Westerners in Russia, especially those who speak and read Russian, report that state controlled Russian media has seemingly reverted to stories and attitudes right out of the Cold War. It is, in short, unreal but actually happening. Russian media is full of stories of NATO aggression against Russia and anything that is going wrong in Russia is blamed on a NATO conspiracy to destroy Russia. The Russian aggression in Ukraine is described as largely a fable created by a NATO conspiracy to take over the Ukrainian government and institute a terror campaign against the ethnic Russian minority in Ukraine, especially eastern Ukraine. There, the Russian media described ethnic Russians leading a rebellion against this NATO puppet government running Ukraine and NATO soldiers pretending to be Ukrainians doing most of the fighting. No captured NATO agents are presented which Russian media describes as proof of how clever and dangerous this NATO aggression is.
The reality is that Russian soldiers are regularly captured (dead and alive) and presented on Ukrainian TV but this is ignored and dismissed by Russian media as more insidious NATO propaganda. Those Russians familiar with their own history who point out the current government propaganda in Russia is similar to what went on in 1939 and 1941 are condemned as traitors. But it is a fact that in 1939 the communist Soviet Union signed a peace treaty with Nazi government of Germany and overnight Germany went from threat to valued ally according to Soviet media. That switched again in mid-1941 when Germany broke the treaty and invaded the Soviet Union. But during the time the treaty was in force Russian invaded Poland, the Baltic States and Finland. Russia was defeated in Finland and only got control of some territory just across the border. But eastern Poland was seized (as part of the 1939 treaty, with Germany taking most of Poland) as were the three Baltic States (Estonia, Latvia and Lithuania)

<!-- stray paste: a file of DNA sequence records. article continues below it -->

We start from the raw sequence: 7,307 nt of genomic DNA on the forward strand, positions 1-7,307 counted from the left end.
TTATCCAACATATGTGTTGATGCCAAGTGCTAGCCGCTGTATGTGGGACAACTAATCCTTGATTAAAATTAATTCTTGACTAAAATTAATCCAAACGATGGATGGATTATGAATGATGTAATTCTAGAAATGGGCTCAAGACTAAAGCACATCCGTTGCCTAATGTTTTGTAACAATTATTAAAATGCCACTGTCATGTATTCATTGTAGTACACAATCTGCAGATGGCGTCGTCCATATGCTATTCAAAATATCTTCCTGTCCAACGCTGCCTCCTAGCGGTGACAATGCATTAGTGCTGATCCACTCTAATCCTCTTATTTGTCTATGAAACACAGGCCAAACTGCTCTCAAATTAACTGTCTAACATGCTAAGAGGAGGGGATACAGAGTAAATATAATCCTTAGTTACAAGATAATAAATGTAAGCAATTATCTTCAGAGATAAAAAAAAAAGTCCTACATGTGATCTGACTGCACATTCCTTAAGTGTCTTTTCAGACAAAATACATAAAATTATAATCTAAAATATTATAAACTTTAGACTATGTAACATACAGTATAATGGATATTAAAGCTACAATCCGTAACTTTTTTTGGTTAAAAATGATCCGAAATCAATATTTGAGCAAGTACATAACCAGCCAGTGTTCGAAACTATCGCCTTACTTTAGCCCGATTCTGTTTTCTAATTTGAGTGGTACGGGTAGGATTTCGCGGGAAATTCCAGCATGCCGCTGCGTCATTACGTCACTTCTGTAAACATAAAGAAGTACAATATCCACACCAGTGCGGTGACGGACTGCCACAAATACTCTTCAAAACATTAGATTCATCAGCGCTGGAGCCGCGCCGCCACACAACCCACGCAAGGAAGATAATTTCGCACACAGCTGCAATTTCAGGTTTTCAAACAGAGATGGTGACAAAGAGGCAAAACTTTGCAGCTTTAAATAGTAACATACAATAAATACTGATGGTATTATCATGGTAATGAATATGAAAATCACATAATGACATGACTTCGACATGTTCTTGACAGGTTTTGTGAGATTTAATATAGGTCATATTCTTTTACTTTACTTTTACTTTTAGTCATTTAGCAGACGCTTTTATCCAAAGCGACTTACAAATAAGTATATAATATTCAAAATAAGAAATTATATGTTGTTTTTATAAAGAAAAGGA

Russia now ignores the fact that Poland and the Baltic States make no secret of the fact that they joined NATO to gain some real protection from renewed Russian aggression. Some Baltic State leaders have been openly comparing Putin’s aggression to that of Stalin and Hitler before World War II. Russians who agree with this, and the truth of the historical comparisons, are dismissed as misguided or traitors. The Russian government is officially very upset at these comparisons, insisting that they are only seeking to regain territory that is really theirs’ and lost due to foreign conspiracies (like World War II and the Cold War). Thus the official Russian explanation for all this fear of Russia is that it involves plots by NATO and the United States which strike Westerners as absurd but appeals to a lot of Russians. That’s what really makes Russia’s neighbors nervous. Too many Russians actually believe this frightening fairy tale.
Meanwhile Russian aggression in the Baltic has been increasing since mid-2014 and in some scary ways. NATO interceptors based in Poland and the Baltic States have been sent up more frequently because of a growing number of incidents of Russian military aircraft making unsafe flights over the Baltic Sea. These Russian warplanes were detected by NATO military radar, but had their transponders turned off and had not filed a flight plan with the air controllers who regulate air traffic over the Baltic. Some of the Baltic States use transponders only to track large aircraft and have no way of knowing where Russian aircraft with transponders turned off are. With no flight plan and transponders turned off these warplanes were inviable to flight controllers. This sort of thing risks collision with commercial aircraft and Russia has ignored criticism of this dangerous practice. NATO has responded by sending up interceptors, which do have their transponders on, to escort the Russian aircraft and give air traffic control radars something to identify and track. It’s not just the Baltic States either. In December a commercial aircraft taking off from a Swedish airport nearly collided with a Russian warplane flying in international airspace with its transponder turned off.